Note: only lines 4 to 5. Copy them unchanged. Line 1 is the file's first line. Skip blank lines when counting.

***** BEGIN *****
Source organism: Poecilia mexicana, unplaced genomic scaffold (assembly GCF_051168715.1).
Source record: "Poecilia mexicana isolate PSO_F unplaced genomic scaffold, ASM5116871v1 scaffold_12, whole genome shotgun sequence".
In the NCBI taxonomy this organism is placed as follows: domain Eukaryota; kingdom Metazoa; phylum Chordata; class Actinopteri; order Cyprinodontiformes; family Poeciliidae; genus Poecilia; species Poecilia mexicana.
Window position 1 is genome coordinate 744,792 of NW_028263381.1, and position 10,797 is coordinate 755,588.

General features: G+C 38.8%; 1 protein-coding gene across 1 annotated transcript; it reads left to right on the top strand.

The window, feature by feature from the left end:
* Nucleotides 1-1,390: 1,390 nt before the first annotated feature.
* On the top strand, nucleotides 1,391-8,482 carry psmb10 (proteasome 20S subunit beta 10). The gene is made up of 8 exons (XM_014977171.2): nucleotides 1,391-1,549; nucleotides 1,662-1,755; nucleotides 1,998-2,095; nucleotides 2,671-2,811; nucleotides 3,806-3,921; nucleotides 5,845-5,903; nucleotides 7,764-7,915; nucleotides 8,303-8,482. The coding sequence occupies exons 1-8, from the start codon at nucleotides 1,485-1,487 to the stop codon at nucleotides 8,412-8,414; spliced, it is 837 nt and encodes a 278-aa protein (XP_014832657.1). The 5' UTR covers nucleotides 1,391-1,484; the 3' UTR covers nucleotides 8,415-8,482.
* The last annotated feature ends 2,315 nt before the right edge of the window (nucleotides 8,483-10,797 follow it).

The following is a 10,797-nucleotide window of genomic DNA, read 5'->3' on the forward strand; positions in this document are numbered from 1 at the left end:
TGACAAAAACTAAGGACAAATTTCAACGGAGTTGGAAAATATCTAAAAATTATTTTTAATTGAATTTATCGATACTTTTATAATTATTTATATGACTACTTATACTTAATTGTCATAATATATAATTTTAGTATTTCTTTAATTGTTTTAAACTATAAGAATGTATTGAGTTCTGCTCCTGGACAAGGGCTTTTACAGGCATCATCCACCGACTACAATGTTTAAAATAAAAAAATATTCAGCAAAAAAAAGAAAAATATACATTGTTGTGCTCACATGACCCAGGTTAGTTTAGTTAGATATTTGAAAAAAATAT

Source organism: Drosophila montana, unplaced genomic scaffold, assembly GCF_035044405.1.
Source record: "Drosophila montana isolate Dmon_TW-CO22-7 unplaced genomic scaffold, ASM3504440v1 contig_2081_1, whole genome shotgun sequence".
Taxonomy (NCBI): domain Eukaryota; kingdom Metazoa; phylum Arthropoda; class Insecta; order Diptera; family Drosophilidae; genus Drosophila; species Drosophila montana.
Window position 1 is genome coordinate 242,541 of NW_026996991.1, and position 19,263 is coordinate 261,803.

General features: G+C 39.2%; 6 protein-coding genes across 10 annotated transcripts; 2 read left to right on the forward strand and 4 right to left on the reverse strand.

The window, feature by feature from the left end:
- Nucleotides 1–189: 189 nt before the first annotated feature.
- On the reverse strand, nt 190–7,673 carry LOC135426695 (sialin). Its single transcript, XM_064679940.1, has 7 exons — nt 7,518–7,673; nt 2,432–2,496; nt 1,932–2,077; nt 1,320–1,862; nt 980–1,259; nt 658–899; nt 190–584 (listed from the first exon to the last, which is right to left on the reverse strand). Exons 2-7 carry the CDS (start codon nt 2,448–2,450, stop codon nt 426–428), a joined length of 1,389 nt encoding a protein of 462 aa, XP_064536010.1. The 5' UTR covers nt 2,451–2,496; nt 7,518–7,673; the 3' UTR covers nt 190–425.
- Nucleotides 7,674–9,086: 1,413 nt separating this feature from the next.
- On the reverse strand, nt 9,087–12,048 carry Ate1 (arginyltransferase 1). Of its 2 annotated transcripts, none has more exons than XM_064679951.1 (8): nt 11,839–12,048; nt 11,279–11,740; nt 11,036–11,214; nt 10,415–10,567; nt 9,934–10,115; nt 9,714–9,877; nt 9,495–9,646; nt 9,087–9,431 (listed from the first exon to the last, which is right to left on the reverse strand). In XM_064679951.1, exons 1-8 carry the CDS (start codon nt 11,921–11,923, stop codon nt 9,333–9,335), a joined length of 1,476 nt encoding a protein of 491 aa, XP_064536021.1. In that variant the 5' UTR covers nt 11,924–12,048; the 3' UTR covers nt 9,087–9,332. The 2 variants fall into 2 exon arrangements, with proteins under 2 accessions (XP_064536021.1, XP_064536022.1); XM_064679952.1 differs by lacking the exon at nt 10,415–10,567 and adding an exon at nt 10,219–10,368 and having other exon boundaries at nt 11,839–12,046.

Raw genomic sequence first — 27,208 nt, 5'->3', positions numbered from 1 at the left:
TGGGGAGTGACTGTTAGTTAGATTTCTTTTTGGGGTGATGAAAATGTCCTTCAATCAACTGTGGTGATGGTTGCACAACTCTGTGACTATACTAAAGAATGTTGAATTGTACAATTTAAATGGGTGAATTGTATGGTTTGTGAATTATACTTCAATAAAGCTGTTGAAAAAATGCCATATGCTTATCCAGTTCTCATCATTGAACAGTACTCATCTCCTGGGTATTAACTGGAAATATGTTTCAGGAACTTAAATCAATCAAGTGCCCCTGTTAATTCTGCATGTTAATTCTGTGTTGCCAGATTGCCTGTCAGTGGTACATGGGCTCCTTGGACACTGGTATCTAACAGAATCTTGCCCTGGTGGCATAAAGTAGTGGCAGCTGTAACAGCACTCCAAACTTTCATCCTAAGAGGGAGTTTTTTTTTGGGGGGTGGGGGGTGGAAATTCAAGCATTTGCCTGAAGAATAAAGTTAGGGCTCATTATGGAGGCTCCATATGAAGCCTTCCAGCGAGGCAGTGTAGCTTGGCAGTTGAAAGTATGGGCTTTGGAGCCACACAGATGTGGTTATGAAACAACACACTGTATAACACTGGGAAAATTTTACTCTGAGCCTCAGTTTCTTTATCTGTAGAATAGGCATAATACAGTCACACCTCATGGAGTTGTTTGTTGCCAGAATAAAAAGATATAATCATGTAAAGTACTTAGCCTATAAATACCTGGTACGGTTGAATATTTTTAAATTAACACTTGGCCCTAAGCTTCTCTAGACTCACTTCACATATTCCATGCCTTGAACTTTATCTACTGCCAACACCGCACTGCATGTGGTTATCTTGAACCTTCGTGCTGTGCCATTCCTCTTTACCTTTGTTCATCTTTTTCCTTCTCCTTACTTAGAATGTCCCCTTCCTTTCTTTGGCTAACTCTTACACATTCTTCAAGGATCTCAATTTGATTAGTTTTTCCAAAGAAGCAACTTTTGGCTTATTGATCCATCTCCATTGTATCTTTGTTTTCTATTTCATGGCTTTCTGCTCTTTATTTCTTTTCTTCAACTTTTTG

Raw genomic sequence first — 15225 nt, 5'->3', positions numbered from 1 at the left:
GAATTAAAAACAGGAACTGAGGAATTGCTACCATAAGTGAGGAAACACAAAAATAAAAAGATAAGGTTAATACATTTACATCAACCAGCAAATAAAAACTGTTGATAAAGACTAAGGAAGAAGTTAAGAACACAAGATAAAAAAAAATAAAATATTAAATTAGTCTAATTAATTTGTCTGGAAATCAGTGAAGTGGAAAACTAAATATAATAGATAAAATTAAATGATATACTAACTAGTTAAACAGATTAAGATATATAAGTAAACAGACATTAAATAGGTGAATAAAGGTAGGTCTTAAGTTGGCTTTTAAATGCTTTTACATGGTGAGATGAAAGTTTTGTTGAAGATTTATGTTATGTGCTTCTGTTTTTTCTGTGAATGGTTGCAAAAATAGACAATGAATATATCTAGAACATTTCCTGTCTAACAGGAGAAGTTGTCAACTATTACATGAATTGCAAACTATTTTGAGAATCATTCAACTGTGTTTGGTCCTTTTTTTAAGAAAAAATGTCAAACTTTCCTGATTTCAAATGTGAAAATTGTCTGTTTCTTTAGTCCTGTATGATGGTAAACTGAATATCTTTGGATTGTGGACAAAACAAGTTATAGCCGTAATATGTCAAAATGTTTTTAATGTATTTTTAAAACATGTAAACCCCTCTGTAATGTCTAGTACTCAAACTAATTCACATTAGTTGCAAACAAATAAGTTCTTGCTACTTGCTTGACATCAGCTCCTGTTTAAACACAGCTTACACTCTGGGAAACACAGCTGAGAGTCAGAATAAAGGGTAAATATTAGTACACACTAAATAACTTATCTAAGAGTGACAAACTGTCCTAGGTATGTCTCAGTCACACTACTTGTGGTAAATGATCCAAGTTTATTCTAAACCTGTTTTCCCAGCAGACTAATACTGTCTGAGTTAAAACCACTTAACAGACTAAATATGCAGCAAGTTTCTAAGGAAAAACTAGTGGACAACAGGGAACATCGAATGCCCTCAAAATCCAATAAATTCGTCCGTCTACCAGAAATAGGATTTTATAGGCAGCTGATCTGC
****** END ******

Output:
Window position 1 is genome coordinate 744,792 of NW_028263381.1, and position 10,797 is coordinate 755,588.

General features: G+C 38.8%; 1 protein-coding gene across 1 annotated transcript; it reads left to right on the top strand.